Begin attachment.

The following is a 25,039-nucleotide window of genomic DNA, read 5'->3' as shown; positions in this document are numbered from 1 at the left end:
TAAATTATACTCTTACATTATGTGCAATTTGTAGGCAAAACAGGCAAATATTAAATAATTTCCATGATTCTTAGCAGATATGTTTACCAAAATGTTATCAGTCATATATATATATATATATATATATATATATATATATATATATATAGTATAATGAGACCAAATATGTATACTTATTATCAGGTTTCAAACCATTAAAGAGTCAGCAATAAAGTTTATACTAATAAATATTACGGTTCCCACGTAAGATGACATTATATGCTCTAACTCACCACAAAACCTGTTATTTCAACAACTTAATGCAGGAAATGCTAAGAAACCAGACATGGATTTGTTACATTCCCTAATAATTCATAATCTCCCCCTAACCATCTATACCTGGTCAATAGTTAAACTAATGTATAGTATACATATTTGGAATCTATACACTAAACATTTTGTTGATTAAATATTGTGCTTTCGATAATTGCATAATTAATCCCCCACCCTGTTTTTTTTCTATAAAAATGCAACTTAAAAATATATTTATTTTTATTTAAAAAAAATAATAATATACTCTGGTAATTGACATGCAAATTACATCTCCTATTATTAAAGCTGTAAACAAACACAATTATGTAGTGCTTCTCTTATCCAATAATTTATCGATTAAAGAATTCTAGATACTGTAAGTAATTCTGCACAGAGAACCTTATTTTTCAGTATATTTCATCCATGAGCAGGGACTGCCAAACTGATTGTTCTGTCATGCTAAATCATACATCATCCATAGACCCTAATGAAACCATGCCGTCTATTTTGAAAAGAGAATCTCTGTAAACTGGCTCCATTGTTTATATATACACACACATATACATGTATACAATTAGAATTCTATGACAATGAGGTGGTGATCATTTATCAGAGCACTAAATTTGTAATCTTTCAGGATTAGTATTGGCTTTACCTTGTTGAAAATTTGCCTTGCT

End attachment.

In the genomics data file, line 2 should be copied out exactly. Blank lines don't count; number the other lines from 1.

TAAATTATACTCTTACATTATGTGCAATTTGTAGGCAAAACAGGCAAATATTAAATAATTTCCATGATTCTTAGCAGATATGTTTACCAAAATGTTATCAGTCATATATATATATATATATATATATATATATATATATATATATATAGTATAATGAGACCAAATATGTATACTTATTATCAGGTTTCAAACCATTAAAGAGTCAGCAATAAAGTTTATACTAATAAATATTACGGTTCCCACGTAAGATGACATTATATGCTCTAACTCACCACAAAACCTGTTATTTCAACAACTTAATGCAGGAAATGCTAAGAAACCAGACATGGATTTGTTACATTCCCTAATAATTCATAATCTCCCCCTAACCATCTATACCTGGTCAATAGTTAAACTAATGTATAGTATACATATTTGGAATCTATACACTAAACATTTTGTTGATTAAATATTGTGCTTTCGATAATTGCATAATTAATCCCCCACCCTGTTTTTTTTCTATAAAAATGCAACTTAAAAATATATTTATTTTTATTTAAAAAAAATAATAATATACTCTGGTAATTGACATGCAAATTACATCTCCTATTATTAAAGCTGTAAACAAACACAATTATGTAGTGCTTCTCTTATCCAATAATTTATCGATTAAAGAATTCTAGATACTGTAAGTAATTCTGCACAGAGAACCTTATTTTTCAGTATATTTCATCCATGAGCAGGGACTGCCAAACTGATTGTTCTGTCATGCTAAATCATACATCATCCATAGACCCTAATGAAACCATGCCGTCTATTTTGAAAAGAGAATCTCTGTAAACTGGCTCCATTGTTTATATATACACACACATATACATGTATACAATTAGAATTCTATGACAATGAGGTGGTGATCATTTATCAGAGCACTAAATTTGTAATCTTTCAGGATTAGTATTGGCTTTACCTTGTTGAAAATTTGCCTTGCT